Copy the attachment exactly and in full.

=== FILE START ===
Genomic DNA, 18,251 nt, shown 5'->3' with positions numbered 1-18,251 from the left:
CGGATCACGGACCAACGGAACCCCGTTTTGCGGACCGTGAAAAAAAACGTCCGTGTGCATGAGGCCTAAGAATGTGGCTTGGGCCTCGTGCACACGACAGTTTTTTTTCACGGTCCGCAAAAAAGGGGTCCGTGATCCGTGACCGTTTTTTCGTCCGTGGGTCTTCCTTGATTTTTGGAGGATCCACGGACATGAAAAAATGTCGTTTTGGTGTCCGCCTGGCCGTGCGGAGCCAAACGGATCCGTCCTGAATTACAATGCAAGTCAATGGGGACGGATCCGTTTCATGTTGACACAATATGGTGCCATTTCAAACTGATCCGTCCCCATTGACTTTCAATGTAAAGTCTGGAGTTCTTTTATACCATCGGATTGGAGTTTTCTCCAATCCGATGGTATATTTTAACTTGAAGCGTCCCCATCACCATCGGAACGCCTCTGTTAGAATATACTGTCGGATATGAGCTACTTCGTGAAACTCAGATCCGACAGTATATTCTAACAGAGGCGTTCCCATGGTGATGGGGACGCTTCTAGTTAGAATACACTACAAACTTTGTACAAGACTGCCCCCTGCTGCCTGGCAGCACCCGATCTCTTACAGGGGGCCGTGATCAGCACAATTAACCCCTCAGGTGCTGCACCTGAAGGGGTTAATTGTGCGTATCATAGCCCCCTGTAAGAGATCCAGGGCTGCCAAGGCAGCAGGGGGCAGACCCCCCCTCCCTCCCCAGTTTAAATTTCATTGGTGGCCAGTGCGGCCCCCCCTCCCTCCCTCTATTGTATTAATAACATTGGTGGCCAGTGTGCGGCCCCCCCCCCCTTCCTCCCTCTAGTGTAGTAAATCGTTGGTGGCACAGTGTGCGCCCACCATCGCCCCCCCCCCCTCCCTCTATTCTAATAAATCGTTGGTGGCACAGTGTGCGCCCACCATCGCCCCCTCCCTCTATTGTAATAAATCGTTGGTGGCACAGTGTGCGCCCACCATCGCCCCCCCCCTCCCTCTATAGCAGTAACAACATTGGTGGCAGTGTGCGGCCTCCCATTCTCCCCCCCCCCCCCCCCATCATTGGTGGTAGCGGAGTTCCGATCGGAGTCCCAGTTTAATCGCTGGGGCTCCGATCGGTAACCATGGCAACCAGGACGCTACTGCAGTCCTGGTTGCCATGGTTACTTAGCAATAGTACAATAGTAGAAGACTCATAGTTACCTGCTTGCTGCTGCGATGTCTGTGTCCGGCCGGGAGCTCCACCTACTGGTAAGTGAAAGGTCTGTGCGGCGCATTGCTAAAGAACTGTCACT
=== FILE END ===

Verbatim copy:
Genomic DNA, 18,251 nt, shown 5'->3' with positions numbered 1-18,251 from the left:
CGGATCACGGACCAACGGAACCCCGTTTTGCGGACCGTGAAAAAAAACGTCCGTGTGCATGAGGCCTAAGAATGTGGCTTGGGCCTCGTGCACACGACAGTTTTTTTTCACGGTCCGCAAAAAAGGGGTCCGTGATCCGTGACCGTTTTTTCGTCCGTGGGTCTTCCTTGATTTTTGGAGGATCCACGGACATGAAAAAATGTCGTTTTGGTGTCCGCCTGGCCGTGCGGAGCCAAACGGATCCGTCCTGAATTACAATGCAAGTCAATGGGGACGGATCCGTTTCATGTTGACACAATATGGTGCCATTTCAAACTGATCCGTCCCCATTGACTTTCAATGTAAAGTCTGGAGTTCTTTTATACCATCGGATTGGAGTTTTCTCCAATCCGATGGTATATTTTAACTTGAAGCGTCCCCATCACCATCGGAACGCCTCTGTTAGAATATACTGTCGGATATGAGCTACTTCGTGAAACTCAGATCCGACAGTATATTCTAACAGAGGCGTTCCCATGGTGATGGGGACGCTTCTAGTTAGAATACACTACAAACTTTGTACAAGACTGCCCCCTGCTGCCTGGCAGCACCCGATCTCTTACAGGGGGCCGTGATCAGCACAATTAACCCCTCAGGTGCTGCACCTGAAGGGGTTAATTGTGCGTATCATAGCCCCCTGTAAGAGATCCAGGGCTGCCAAGGCAGCAGGGGGCAGACCCCCCCTCCCTCCCCAGTTTAAATTTCATTGGTGGCCAGTGCGGCCCCCCCTCCCTCCCTCTATTGTATTAATAACATTGGTGGCCAGTGTGCGGCCCCCCCCCCCTTCCTCCCTCTAGTGTAGTAAATCGTTGGTGGCACAGTGTGCGCCCACCATCGCCCCCCCCCCCTCCCTCTATTCTAATAAATCGTTGGTGGCACAGTGTGCGCCCACCATCGCCCCCTCCCTCTATTGTAATAAATCGTTGGTGGCACAGTGTGCGCCCACCATCGCCCCCCCCCTCCCTCTATAGCAGTAACAACATTGGTGGCAGTGTGCGGCCTCCCATTCTCCCCCCCCCCCCCCCCATCATTGGTGGTAGCGGAGTTCCGATCGGAGTCCCAGTTTAATCGCTGGGGCTCCGATCGGTAACCATGGCAACCAGGACGCTACTGCAGTCCTGGTTGCCATGGTTACTTAGCAATAGTACAATAGTAGAAGACTCATAGTTACCTGCTTGCTGCTGCGATGTCTGTGTCCGGCCGGGAGCTCCACCTACTGGTAAGTGAAAGGTCTGTGCGGCGCATTGCTAAAGAACTGTCACT